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Hostess Cupcakes


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The "hostess" in question is actually the manager whose duties include expediting when necessary, presenting checks and running credit cards, clearing, resetting and reconfiguring tables, dealing with the occasional service issue or vituperatively insane guest, as well as running, planning the seating and seating the floor to accommodate the intense and challenging demands of a large crowd looking to be seated in a small restaurant.

If she were not female, I daresay that her role and her duties would be more clearly recognized and appreciated, and that she would be more properly be discussed as the manager, and not be dismissed as the "hostess". (This last comment also, and actually more specifically, refers to PM's I have received). It also, I daresay, would not be assumed that she is afraid of the cold.

A similar issue arose in The Corduroy Incident, in which Rissa was dismissed as "the hostess." Some thoughts: The thing in front of the restaurant is called a "host stand," some calling it a "hostess stand." The person working at that station is acting in capacity as the host or hostess. They might also be the manager. They might also be working on a PhD in nuclear physics and be a billionaire. But they're still the host, and I don't think there's anything wrong with calling them that.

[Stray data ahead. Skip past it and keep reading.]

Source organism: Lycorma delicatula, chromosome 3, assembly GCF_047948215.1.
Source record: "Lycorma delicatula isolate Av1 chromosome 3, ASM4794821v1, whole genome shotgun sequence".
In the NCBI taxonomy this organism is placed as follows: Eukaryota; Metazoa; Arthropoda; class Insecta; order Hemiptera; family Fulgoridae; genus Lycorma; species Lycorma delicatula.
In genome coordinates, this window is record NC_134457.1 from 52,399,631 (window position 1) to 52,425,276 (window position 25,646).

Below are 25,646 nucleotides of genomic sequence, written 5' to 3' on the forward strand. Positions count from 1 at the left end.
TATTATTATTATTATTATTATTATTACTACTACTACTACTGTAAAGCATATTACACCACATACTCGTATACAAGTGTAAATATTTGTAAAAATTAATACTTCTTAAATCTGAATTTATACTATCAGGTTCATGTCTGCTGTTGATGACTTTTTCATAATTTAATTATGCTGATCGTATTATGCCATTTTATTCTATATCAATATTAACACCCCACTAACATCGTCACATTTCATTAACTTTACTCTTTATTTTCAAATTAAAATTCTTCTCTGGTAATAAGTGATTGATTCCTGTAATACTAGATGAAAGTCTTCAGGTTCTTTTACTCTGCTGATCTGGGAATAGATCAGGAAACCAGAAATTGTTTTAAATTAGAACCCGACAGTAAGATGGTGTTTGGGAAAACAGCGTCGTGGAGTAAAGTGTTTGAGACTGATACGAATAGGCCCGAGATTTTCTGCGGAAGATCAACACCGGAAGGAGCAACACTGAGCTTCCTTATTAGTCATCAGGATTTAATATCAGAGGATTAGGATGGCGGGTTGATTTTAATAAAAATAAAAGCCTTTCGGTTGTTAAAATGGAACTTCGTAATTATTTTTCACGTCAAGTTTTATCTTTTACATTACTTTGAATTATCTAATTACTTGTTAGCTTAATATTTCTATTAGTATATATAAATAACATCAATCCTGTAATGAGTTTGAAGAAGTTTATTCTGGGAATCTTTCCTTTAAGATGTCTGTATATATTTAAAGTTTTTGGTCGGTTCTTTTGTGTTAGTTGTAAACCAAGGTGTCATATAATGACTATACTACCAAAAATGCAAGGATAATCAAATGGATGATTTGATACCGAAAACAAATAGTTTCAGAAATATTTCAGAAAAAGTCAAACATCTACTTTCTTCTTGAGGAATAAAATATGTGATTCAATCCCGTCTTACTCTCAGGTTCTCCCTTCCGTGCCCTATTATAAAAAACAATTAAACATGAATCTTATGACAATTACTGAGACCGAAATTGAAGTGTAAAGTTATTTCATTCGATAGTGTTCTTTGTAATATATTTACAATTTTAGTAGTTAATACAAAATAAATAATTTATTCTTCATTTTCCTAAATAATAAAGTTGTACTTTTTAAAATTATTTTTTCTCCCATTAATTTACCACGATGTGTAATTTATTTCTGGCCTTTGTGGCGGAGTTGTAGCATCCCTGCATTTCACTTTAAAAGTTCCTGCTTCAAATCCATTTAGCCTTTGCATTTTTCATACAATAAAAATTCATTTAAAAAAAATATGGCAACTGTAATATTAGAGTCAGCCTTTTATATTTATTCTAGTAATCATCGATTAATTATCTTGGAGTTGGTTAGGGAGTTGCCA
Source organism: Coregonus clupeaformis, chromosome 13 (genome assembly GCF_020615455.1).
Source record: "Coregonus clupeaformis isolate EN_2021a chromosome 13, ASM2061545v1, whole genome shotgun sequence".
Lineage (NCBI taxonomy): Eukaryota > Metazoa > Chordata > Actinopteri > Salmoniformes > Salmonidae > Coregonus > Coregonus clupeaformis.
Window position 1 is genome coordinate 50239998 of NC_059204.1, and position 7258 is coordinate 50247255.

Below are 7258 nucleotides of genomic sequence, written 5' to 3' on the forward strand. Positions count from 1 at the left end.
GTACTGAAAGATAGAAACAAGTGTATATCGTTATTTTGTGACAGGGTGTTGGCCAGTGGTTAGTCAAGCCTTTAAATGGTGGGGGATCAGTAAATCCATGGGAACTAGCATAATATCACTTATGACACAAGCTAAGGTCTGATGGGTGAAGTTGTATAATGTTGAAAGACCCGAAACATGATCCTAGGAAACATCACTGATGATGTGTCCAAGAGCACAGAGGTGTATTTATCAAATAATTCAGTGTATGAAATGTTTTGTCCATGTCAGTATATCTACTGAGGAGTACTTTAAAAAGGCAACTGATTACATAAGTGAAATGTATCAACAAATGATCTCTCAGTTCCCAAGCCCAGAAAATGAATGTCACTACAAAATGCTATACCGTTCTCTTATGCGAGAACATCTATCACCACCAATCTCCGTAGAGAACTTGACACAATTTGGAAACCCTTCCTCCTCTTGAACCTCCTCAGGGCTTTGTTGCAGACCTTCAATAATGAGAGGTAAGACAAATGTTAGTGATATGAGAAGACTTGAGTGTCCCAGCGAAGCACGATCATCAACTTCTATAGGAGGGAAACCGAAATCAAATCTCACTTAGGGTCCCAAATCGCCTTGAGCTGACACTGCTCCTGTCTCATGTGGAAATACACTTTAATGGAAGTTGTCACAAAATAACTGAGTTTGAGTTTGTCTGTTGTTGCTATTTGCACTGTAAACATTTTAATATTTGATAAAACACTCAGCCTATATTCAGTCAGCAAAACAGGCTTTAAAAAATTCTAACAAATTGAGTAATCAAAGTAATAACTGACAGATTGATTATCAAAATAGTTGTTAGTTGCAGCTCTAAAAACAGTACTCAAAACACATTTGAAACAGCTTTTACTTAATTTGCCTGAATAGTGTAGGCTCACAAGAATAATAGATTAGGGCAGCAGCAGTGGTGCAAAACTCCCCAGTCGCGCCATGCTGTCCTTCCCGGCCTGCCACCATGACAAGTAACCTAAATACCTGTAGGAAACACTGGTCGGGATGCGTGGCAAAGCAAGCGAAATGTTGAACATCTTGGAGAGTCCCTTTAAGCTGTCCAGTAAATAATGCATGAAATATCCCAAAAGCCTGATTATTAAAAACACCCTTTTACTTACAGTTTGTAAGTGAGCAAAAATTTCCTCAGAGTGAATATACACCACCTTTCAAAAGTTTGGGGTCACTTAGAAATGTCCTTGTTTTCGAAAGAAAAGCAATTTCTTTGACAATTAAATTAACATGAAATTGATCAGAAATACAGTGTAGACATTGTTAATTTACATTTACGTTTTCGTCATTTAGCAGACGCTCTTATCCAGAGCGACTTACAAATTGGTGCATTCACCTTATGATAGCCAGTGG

There's an added nuance here with implied sexism - "hostess" perhaps being a dismissive term not unlike "waitress." Personally, I refer to the person, male or female, as a "host," but I'm open to a gender-neutral term such as "server" if anyone has one in mind. That said, I've always cringed at the term "server," as it implies servitude to me, and I consider the diner-server relationship an equal partnership - likewise the diner-host relationship. However, "server" is the generally accepted term of the moment, so I don't stress out about it.

When asking for the manager, I've always found it best to ask the host, "Are you the manager?" As opposed to "May I speak with the manager?" The former puts the person directly into the situation, and generally gets a response such as "No, would you like me to get her?" The latter shifts everything to a non-present third-person, and tends to get responses like "Actually, she's really busy right now - is there something I can do?" Incidentally, I don't phrase the question like this as an exercise in psychology; I do it as a gesture of respect, and it happens to have the added perk of getting better results.



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I know a host or two that I would call "cupcake." And those guys would be thrilled! I know ... we are trying to be serious here. Still, context is everything. Some people are determined to be "top dog", even if it means that they don't get what they want or need. A little care with the vocabulary goes a long way.

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